It was the early 1960’s when the craze of owning a custom car or street rodder was on the rise. To complete the final look, car enthusiasts improvised styled wheels with embellished hubcaps and coated side plates. By 1964, Roy Richter solidified style by developing the groundbreaking Cragar S/S wheel.
True classic Cragar wheels started with sizes ranging from 13, 14, and 15 inches. They were shiny, stylish, and sexy. Car enthusiasts installed Cragar wheels on anything they could get their hands on – From dragsters to classic model vehicles, Cragar wheels delivered confidence to riders and envy from onlookers.
1967 Chevrolet Camaro RS from Instagram Fan @artdesigndrive
Those three wheel sizes were the only sizes that car enthusiasts needed – that is until the early 1990’s. You see, aside from looking good on slick cruisers and greased up “shaggin’ wagons”, Cragar wheels were also bred for performance. They were made to withstand vehicles at high-velocity rates for drag racing.
By the early 90’s, manufacturers began developing performance vehicles with a heavier body that could go faster but required a more robust braking system. This, in turn, required larger wheels – thus began the era known as Modern Muscle.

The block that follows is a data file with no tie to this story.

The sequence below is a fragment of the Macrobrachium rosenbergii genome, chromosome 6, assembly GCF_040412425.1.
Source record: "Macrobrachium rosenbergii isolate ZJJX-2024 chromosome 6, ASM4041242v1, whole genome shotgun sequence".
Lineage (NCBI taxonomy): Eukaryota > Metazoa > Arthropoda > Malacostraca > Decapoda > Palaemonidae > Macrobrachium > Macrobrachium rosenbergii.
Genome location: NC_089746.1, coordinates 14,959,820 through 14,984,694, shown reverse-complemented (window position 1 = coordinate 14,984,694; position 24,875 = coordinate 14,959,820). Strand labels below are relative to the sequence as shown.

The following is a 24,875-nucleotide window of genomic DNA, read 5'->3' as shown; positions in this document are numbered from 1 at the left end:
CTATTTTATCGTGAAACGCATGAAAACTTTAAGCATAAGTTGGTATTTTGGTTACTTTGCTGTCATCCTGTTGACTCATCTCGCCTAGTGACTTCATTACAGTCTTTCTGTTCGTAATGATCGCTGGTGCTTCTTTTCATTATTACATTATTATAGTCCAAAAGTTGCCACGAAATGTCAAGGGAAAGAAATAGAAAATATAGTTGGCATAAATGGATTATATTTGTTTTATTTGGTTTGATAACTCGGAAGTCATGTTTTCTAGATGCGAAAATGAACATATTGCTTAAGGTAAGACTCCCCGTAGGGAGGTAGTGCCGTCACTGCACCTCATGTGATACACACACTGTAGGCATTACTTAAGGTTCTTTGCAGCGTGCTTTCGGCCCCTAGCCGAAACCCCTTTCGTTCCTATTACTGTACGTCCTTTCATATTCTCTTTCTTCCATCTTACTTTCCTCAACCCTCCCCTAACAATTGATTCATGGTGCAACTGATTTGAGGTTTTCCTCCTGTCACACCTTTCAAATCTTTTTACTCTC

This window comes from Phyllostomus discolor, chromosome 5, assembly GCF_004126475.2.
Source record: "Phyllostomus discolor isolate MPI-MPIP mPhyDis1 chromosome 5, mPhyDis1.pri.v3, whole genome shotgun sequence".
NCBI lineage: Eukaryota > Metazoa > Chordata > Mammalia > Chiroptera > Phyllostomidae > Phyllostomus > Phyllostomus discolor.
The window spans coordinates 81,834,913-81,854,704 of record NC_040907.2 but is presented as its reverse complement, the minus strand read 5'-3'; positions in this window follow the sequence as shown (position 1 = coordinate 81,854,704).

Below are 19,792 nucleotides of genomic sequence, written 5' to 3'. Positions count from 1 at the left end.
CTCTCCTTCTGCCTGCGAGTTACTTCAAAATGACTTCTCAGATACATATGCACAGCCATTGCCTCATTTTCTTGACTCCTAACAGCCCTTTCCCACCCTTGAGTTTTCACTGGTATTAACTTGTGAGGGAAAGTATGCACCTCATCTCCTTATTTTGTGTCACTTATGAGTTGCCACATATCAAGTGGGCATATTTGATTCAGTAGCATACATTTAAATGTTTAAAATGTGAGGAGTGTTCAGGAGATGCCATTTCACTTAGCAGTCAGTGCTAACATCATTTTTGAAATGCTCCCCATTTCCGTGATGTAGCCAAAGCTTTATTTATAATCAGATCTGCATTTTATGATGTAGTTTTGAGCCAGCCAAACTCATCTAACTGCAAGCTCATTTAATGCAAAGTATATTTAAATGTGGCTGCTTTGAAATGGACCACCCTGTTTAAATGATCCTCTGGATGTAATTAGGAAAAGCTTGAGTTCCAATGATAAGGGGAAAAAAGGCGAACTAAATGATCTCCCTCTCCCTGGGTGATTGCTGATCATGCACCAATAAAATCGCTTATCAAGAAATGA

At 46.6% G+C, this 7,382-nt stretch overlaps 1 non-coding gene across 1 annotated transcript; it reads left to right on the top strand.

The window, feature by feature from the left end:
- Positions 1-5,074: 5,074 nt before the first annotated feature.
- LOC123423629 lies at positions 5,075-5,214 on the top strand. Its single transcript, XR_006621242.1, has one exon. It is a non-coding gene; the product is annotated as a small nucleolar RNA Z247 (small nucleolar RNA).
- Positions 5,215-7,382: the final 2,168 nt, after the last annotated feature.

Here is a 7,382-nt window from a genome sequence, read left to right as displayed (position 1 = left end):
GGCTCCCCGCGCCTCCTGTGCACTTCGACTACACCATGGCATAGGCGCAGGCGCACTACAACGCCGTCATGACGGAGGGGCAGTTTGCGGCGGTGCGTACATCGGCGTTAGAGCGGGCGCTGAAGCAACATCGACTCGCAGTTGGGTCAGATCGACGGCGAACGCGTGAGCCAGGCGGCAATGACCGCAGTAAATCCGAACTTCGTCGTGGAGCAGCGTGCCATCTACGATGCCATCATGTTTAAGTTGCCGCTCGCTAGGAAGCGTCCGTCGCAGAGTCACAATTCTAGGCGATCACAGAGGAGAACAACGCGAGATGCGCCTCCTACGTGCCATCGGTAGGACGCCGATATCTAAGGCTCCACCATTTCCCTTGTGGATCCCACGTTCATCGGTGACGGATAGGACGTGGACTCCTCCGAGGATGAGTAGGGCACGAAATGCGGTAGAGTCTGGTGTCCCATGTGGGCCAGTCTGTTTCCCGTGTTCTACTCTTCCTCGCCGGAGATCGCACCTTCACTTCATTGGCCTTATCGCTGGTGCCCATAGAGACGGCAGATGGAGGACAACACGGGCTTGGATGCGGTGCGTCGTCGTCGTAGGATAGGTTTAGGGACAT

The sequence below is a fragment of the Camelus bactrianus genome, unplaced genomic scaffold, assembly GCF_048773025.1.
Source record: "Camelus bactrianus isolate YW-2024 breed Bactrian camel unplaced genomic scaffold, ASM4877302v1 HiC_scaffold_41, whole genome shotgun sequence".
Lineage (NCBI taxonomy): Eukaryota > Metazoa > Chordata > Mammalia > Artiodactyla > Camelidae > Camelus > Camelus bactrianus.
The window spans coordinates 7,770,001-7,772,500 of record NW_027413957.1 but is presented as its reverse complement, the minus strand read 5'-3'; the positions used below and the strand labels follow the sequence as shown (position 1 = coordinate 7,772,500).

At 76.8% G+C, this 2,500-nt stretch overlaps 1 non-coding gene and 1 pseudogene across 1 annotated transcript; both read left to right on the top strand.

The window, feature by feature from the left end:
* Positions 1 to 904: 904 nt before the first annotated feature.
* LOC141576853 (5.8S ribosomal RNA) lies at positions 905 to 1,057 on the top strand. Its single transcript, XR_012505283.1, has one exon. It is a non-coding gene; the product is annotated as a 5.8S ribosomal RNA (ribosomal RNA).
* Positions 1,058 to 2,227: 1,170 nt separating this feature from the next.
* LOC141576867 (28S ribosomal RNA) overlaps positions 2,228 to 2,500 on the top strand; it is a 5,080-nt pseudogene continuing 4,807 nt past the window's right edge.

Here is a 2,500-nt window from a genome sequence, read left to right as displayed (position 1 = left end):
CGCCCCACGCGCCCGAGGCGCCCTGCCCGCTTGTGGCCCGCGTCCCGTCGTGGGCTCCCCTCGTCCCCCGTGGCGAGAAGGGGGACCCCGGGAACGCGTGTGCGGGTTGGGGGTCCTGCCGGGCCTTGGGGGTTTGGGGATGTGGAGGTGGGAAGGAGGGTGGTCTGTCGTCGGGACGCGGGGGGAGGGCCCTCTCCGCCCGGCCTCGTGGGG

Iconic style and performance is the bedrock of the Cragar wheel. When the Cragar S/S wheel first arrived on the shelves in retail stores, it was considered “cutting edge”. As Cragar celebrates its past, it also embraces the present. In 2016, Cragar introduced four new Modern Muscle wheels to keep up with today’s performance vehicles. Ranging from 18 to 22 inches, the Cragar Modern Muscle line embodies the spirit of street racing and the legend that became known as The World’s Fastest Wheel. Built around passion, personality, and prestige, the Cragar tradition continues. No matter what your taste is, Cragar has a wheel that suits your “cutting edge” style.
Bagnall, Art. ROY RICHTER Striving for Excellence. California: Art Bagnall Publishing, 1990. Print.
Cummings, C. (2014, Nov. 20). The Evolution of the Muscle Car. Retrieved from https://www.drivingline.com/articles/the-evolution-of-the-muscle-car/